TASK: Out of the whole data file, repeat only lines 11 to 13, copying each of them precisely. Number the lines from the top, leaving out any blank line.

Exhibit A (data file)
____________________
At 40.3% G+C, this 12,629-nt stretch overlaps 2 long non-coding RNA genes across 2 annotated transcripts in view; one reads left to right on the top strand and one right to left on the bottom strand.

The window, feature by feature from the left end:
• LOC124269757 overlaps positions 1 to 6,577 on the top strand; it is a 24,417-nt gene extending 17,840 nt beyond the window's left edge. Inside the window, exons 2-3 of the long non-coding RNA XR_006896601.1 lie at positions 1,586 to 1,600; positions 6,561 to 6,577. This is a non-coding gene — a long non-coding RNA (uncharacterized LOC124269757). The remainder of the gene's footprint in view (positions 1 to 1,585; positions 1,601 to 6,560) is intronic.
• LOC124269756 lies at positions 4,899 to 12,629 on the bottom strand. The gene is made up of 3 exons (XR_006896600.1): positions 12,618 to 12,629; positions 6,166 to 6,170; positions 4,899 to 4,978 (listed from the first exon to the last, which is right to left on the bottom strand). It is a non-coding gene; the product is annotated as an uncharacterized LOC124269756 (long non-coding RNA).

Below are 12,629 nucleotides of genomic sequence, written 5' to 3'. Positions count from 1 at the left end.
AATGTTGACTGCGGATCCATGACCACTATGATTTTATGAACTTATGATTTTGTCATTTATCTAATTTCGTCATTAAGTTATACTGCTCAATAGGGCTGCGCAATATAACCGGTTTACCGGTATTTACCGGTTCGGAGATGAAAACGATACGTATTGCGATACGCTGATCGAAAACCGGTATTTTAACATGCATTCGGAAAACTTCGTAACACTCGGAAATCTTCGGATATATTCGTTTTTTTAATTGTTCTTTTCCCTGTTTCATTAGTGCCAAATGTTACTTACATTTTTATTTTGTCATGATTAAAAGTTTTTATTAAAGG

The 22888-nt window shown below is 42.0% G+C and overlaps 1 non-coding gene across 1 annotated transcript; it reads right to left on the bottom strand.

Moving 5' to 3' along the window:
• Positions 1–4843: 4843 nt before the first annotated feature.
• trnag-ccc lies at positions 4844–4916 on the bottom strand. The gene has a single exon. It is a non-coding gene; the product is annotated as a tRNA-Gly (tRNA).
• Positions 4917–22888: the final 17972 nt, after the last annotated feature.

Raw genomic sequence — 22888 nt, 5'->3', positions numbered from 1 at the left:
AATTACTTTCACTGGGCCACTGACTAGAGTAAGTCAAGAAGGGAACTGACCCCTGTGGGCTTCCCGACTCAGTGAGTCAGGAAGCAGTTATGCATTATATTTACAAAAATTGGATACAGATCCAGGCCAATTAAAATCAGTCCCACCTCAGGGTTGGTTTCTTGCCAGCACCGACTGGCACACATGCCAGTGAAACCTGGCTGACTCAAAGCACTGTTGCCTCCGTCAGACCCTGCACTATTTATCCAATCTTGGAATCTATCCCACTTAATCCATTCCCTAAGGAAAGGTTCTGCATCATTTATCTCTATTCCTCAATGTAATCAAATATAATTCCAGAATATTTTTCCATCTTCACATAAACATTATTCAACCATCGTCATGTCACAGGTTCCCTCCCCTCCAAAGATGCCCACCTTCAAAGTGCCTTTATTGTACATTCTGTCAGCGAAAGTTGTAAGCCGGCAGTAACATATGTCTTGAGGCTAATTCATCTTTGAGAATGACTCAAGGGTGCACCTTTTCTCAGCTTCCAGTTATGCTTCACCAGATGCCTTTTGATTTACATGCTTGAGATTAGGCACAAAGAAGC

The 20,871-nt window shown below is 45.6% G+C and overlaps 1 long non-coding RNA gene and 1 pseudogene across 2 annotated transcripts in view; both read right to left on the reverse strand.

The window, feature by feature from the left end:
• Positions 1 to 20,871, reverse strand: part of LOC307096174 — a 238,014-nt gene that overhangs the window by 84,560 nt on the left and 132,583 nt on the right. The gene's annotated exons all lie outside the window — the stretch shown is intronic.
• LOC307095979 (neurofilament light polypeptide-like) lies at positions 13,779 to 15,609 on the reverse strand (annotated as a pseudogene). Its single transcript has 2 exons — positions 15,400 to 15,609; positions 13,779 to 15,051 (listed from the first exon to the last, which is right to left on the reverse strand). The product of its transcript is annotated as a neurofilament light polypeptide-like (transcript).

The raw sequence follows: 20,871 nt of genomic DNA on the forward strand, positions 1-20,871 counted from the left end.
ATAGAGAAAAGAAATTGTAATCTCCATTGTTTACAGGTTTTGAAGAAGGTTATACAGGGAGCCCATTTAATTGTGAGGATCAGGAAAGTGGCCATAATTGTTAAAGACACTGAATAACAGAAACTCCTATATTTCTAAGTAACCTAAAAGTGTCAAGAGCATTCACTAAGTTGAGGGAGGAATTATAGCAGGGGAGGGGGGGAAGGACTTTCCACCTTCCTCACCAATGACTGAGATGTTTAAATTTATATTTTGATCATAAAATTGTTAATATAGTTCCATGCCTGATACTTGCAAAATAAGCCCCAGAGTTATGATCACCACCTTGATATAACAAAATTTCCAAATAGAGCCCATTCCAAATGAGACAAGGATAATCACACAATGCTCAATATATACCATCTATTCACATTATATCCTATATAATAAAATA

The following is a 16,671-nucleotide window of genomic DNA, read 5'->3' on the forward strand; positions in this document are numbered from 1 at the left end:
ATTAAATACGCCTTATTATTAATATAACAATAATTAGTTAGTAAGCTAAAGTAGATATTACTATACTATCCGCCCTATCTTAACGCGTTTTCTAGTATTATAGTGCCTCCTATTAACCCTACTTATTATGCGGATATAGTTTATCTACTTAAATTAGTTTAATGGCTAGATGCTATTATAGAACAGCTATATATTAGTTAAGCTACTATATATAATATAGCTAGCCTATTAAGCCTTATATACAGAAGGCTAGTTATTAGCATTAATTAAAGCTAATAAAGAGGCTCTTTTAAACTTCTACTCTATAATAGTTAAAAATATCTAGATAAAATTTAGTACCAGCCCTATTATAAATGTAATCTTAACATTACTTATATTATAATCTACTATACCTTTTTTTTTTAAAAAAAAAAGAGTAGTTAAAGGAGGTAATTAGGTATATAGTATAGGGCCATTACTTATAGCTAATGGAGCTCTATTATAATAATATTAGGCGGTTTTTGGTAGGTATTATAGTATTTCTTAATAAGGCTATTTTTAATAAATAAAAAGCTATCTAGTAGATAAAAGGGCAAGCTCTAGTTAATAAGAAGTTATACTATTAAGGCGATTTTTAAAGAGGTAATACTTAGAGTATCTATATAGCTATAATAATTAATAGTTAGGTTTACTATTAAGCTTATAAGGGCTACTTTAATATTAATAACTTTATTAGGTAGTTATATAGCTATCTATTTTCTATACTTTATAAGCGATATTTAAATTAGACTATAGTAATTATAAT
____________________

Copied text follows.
• Positions 4917–22888: the final 17972 nt, after the last annotated feature.

Raw genomic sequence — 22888 nt, 5'->3', positions numbered from 1 at the left:
AATTACTTTCACTGGGCCACTGACTAGAGTAAGTCAAGAAGGGAACTGACCCCTGTGGGCTTCCCGACTCAGTGAGTCAGGAAGCAGTTATGCATTATATTTACAAAAATTGGATACAGATCCAGGCCAATTAAAATCAGTCCCACCTCAGGGTTGGTTTCTTGCCAGCACCGACTGGCACACATGCCAGTGAAACCTGGCTGACTCAAAGCACTGTTGCCTCCGTCAGACCCTGCACTATTTATCCAATCTTGGAATCTATCCCACTTAATCCATTCCCTAAGGAAAGGTTCTGCATCATTTATCTCTATTCCTCAATGTAATCAAATATAATTCCAGAATATTTTTCCATCTTCACATAAACATTATTCAACCATCGTCATGTCACAGGTTCCCTCCCCTCCAAAGATGCCCACCTTCAAAGTGCCTTTATTGTACATTCTGTCAGCGAAAGTTGTAAGCCGGCAGTAACATATGTCTTGAGGCTAATTCATCTTTGAGAATGACTCAAGGGTGCACCTTTTCTCAGCTTCCAGTTATGCTTCACCAGATGCCTTTTGATTTACATGCTTGAGATTAGGCACAAAGAAGC